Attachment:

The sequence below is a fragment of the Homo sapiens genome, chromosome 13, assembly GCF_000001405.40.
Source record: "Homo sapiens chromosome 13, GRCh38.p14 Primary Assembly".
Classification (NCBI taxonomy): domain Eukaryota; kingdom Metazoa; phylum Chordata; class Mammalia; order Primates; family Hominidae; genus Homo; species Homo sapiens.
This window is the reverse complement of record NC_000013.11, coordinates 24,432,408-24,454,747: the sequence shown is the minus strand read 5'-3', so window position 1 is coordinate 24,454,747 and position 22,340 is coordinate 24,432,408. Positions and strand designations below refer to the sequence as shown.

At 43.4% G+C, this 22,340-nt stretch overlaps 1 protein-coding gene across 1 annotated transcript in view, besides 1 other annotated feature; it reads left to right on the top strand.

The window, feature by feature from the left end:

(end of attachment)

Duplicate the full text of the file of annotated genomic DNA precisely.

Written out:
The sequence below is a fragment of the Homo sapiens genome, chromosome 13, assembly GCF_000001405.40.
Source record: "Homo sapiens chromosome 13, GRCh38.p14 Primary Assembly".
Classification (NCBI taxonomy): domain Eukaryota; kingdom Metazoa; phylum Chordata; class Mammalia; order Primates; family Hominidae; genus Homo; species Homo sapiens.
This window is the reverse complement of record NC_000013.11, coordinates 24,432,408-24,454,747: the sequence shown is the minus strand read 5'-3', so window position 1 is coordinate 24,454,747 and position 22,340 is coordinate 24,432,408. Positions and strand designations below refer to the sequence as shown.

At 43.4% G+C, this 22,340-nt stretch overlaps 1 protein-coding gene across 1 annotated transcript in view, besides 1 other annotated feature; it reads left to right on the top strand.

The window, feature by feature from the left end: